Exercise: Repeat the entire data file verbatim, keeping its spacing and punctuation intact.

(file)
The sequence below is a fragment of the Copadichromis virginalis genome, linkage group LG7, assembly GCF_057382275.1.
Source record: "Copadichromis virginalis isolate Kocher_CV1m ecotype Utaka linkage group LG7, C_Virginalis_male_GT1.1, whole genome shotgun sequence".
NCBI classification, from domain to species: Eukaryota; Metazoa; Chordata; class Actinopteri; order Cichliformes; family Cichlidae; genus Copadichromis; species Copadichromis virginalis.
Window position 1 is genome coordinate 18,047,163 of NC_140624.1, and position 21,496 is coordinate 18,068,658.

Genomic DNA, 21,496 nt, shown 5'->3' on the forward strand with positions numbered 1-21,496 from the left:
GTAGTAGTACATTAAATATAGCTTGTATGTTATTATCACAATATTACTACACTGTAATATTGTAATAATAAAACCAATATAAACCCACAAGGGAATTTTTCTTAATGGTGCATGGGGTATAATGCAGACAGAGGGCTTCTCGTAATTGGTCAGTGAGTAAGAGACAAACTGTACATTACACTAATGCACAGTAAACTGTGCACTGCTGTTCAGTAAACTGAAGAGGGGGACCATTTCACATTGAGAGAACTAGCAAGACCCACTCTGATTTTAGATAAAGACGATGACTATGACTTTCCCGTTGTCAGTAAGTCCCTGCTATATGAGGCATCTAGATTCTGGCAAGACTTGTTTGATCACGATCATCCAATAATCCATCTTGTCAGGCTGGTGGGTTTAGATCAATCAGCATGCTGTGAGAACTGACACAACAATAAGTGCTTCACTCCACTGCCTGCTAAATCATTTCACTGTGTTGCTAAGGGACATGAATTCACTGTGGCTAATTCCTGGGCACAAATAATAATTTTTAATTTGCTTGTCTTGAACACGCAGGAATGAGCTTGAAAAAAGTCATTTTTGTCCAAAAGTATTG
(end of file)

The sequence below is a fragment of the Copadichromis virginalis genome, linkage group LG7, assembly GCF_057382275.1.
Source record: "Copadichromis virginalis isolate Kocher_CV1m ecotype Utaka linkage group LG7, C_Virginalis_male_GT1.1, whole genome shotgun sequence".
NCBI classification, from domain to species: Eukaryota; Metazoa; Chordata; class Actinopteri; order Cichliformes; family Cichlidae; genus Copadichromis; species Copadichromis virginalis.
Window position 1 is genome coordinate 18,047,163 of NC_140624.1, and position 21,496 is coordinate 18,068,658.

Genomic DNA, 21,496 nt, shown 5'->3' on the forward strand with positions numbered 1-21,496 from the left:
GTAGTAGTACATTAAATATAGCTTGTATGTTATTATCACAATATTACTACACTGTAATATTGTAATAATAAAACCAATATAAACCCACAAGGGAATTTTTCTTAATGGTGCATGGGGTATAATGCAGACAGAGGGCTTCTCGTAATTGGTCAGTGAGTAAGAGACAAACTGTACATTACACTAATGCACAGTAAACTGTGCACTGCTGTTCAGTAAACTGAAGAGGGGGACCATTTCACATTGAGAGAACTAGCAAGACCCACTCTGATTTTAGATAAAGACGATGACTATGACTTTCCCGTTGTCAGTAAGTCCCTGCTATATGAGGCATCTAGATTCTGGCAAGACTTGTTTGATCACGATCATCCAATAATCCATCTTGTCAGGCTGGTGGGTTTAGATCAATCAGCATGCTGTGAGAACTGACACAACAATAAGTGCTTCACTCCACTGCCTGCTAAATCATTTCACTGTGTTGCTAAGGGACATGAATTCACTGTGGCTAATTCCTGGGCACAAATAATAATTTTTAATTTGCTTGTCTTGAACACGCAGGAATGAGCTTGAAAAAAGTCATTTTTGTCCAAAAGTATTG